Laplace smoothing just adds one to each count (that’s why it’s called add-one smoothing). Since there are $V$ words in the vocabulary and each one is incremented, we also need to adjust the denominator to take into account the extra $V$ observations.

For bigram counts, we need to augment the unigram count by the number of total word types in the vocabulary $V$:

#### Lidstone Smoothing

Laplace smoothing is a special case of Lidstone smoothing. The basic framework of Lidstone smoothing:

Instead of changing both the numerator and denominator, it is convenient to describe how a smoothing algorithm affects the numerator, by defining an adjusted count $c^*$:

Then the probability can be calculated by dividing $c^*$ by $N$.

#### Good-Turing Estimate

The Good-Turing estimate (Good, 1953) states that for any n-gram that occurs $r$ times, we just pretend that the occurrences is $r^*$ where

and where $n_r$ is the number of n-grams that occur exactly $r$ times in the training data. Then the corresponding probability for an n-gram $\alpha$ with $r$ counts should be normalized as:

#### Discounting

A related way to view smoothing is as discounting (lowering) some non-zero counts in order to get the probability mass that will be assigned to the zero counts. The ratio of the discounted counts to the original counts, discount $d_c$:

Church and Gale (1991) show empirically that the average Good-Turing discount $(r-r^*)$ associated with n-grams is largely constant over $r$. Absolute discounting formalizes this by subtracting a fixed (absolute) discount $d$ from each count.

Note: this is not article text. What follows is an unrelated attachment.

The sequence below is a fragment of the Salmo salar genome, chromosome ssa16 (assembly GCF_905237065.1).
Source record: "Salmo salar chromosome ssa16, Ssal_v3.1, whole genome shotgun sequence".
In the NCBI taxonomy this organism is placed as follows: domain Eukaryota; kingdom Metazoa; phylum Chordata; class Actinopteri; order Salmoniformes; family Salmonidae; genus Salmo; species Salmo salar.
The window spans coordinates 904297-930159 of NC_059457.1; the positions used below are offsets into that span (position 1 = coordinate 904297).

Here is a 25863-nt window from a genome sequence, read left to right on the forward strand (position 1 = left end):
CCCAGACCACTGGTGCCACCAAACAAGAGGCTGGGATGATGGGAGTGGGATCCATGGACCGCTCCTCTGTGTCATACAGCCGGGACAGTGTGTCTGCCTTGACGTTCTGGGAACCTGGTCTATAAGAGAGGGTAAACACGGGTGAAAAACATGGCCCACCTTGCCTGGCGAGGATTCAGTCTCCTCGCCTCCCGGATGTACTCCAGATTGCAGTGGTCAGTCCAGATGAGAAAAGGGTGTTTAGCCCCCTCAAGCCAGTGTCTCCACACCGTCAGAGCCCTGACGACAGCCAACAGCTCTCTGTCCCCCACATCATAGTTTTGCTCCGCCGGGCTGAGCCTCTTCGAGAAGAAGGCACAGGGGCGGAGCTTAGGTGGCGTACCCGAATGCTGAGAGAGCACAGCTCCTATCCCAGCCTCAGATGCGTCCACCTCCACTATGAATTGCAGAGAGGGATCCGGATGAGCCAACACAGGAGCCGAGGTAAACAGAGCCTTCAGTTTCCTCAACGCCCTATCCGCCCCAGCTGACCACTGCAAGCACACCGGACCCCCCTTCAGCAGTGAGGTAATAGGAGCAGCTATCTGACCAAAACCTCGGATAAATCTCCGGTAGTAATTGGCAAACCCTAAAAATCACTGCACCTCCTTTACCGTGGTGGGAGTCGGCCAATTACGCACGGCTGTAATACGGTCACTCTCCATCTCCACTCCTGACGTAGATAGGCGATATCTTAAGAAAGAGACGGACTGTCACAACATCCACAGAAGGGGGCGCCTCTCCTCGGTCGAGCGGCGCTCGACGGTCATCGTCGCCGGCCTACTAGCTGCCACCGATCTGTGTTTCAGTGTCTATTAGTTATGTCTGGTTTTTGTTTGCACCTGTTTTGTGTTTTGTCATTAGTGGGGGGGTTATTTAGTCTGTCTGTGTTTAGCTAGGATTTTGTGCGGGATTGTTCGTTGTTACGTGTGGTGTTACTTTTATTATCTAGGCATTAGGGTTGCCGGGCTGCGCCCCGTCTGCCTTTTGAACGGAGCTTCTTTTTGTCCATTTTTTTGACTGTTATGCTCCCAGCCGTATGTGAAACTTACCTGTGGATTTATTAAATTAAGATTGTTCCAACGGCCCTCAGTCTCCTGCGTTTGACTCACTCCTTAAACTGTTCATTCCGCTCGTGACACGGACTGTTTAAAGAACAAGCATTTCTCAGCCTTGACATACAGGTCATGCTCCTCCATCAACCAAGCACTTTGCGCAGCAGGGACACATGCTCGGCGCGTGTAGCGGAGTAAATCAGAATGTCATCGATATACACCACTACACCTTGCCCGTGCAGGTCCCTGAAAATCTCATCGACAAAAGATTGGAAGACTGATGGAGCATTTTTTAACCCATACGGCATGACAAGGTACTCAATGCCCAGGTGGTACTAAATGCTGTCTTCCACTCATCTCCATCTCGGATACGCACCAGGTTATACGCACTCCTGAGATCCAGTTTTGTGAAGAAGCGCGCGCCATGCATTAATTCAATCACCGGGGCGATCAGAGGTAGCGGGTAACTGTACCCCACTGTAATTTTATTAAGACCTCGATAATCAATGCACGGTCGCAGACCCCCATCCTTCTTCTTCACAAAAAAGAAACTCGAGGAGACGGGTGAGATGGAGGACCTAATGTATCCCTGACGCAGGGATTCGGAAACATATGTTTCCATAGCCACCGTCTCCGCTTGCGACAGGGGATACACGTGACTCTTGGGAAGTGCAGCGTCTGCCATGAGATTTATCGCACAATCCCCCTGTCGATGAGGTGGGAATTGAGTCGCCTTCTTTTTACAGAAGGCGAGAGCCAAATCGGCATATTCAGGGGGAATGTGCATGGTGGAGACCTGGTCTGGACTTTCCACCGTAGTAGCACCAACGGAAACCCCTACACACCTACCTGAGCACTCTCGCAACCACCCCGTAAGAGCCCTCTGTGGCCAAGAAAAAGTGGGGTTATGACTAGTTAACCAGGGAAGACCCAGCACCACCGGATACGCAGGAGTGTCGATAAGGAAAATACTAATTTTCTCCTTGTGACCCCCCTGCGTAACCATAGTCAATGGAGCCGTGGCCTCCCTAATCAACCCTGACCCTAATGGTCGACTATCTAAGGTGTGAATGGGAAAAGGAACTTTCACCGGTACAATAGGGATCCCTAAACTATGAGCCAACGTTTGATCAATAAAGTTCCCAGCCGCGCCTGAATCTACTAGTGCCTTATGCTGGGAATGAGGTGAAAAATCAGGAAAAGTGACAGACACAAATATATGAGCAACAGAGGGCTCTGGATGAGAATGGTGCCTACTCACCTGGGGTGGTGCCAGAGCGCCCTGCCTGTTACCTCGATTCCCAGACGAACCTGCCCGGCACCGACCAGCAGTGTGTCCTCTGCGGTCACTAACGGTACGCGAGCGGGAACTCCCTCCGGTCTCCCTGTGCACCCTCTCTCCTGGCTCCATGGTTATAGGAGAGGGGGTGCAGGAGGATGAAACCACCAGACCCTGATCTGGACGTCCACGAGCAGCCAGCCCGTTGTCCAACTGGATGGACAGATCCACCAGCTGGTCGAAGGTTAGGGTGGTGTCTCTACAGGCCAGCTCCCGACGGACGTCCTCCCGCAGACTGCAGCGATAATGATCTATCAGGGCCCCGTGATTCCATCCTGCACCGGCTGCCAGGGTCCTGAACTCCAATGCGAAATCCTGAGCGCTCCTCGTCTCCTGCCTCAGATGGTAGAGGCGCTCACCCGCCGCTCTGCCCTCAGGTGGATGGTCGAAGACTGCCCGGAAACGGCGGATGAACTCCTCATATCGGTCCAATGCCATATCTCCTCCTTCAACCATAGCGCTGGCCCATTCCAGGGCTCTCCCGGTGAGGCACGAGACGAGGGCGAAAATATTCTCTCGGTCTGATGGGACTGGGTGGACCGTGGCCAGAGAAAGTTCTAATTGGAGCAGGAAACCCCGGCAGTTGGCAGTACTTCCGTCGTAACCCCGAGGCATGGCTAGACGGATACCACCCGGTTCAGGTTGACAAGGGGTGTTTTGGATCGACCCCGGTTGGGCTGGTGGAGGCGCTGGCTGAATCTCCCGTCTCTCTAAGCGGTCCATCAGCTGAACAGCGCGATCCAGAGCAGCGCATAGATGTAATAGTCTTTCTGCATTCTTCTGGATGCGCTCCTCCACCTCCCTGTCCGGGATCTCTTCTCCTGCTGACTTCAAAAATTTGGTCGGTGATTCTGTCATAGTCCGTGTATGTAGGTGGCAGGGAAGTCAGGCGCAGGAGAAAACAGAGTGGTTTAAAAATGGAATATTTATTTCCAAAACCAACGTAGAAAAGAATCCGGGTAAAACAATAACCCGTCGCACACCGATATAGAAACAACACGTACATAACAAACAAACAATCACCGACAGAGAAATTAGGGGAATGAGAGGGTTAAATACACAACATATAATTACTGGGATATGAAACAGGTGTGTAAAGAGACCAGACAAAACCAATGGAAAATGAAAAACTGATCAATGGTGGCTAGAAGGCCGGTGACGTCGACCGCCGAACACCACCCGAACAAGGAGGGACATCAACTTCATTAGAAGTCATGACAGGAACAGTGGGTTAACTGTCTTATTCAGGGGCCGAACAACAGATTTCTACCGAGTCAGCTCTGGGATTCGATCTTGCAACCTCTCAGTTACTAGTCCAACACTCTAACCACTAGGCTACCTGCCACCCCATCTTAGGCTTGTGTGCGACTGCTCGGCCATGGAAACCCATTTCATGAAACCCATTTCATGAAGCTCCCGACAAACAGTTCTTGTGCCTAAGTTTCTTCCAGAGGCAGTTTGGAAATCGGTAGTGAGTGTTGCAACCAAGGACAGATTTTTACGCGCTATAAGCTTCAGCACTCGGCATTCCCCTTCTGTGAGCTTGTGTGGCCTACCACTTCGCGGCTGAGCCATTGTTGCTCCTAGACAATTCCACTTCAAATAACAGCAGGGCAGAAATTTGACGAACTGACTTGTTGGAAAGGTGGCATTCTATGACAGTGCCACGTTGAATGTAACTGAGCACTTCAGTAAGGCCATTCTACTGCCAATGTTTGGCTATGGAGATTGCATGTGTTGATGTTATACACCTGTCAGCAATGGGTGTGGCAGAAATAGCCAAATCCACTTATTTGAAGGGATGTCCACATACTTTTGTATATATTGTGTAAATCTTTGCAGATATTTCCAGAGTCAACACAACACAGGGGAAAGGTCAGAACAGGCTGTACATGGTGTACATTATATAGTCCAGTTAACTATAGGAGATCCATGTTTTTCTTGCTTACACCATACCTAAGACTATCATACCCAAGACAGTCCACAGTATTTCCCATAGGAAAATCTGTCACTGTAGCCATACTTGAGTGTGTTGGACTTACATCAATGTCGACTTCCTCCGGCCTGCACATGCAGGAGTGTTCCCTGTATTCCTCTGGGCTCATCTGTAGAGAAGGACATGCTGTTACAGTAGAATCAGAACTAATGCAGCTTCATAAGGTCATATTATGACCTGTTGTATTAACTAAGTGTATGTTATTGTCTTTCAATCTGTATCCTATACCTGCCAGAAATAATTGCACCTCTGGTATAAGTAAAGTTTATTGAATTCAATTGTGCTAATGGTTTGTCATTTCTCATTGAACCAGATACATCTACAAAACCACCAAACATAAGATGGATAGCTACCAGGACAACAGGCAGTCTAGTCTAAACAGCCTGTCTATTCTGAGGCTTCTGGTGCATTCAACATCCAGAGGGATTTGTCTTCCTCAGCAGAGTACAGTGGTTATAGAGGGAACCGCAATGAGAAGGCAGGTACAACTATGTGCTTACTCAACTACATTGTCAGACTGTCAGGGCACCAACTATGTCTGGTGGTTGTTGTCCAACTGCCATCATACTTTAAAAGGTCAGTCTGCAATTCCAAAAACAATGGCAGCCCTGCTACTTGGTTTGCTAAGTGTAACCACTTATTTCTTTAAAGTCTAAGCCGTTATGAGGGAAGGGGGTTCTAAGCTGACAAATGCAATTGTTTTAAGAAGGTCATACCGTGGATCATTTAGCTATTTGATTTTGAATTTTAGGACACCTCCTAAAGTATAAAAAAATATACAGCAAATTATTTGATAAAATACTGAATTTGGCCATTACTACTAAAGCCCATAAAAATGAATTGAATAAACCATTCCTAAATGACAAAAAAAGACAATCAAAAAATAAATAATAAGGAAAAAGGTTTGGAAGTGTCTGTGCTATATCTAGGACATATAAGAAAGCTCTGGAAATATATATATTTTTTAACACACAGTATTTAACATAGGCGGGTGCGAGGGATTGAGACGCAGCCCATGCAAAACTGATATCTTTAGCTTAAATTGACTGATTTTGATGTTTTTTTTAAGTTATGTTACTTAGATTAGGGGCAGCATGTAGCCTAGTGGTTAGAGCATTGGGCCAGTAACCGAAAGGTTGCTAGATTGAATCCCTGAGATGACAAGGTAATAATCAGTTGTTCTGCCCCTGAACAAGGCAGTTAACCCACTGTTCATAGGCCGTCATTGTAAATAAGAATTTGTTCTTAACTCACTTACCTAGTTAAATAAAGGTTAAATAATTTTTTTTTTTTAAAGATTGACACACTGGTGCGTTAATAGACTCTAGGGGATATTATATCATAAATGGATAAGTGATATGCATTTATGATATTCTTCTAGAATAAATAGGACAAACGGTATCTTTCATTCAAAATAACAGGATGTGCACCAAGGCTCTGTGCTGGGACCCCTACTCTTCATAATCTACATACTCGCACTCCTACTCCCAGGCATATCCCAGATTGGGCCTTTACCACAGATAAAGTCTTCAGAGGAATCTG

#### Backoff

When using large n-gram (trigram or more), we may have no corresponding examples. In a backoff n-gram model, if the n-gram we need has zero counts, we approximate it by backing off to the (N-1)-gram. We continue backing off until we reach a history that has some counts.
We have to apply backoff with discounting for a correct probability distribution. This kind of backoff is called Katz backoff.

The term $\alpha(j)$ indicates the amount of probability mass that has been discounted for context j.
Katz backoff is often combined with Good-Turing. The combined Good-Turing backoff algorithm involves quite detailed computation for estimating the Good-Turing smoothing and the $P^*$ and $\alpha$ values.

#### Interpolation

In backoff, we only “back off” to a lower-order n-gram if we have zero evidence for a higher-order n-gram. By contrast, in interpolation, we always mix the probability estimates from all related n-gram estimators.
In simplelinear interpolation, we estimate the trigram probability by mixing together the unigram, bigram, and trigram probabilities, each weighted by a $\lambda$:

To ensure that the estimated probability is valid, $\lambda$s should sum to 1: $\sum_{n=1}^3\lambda_n=1$.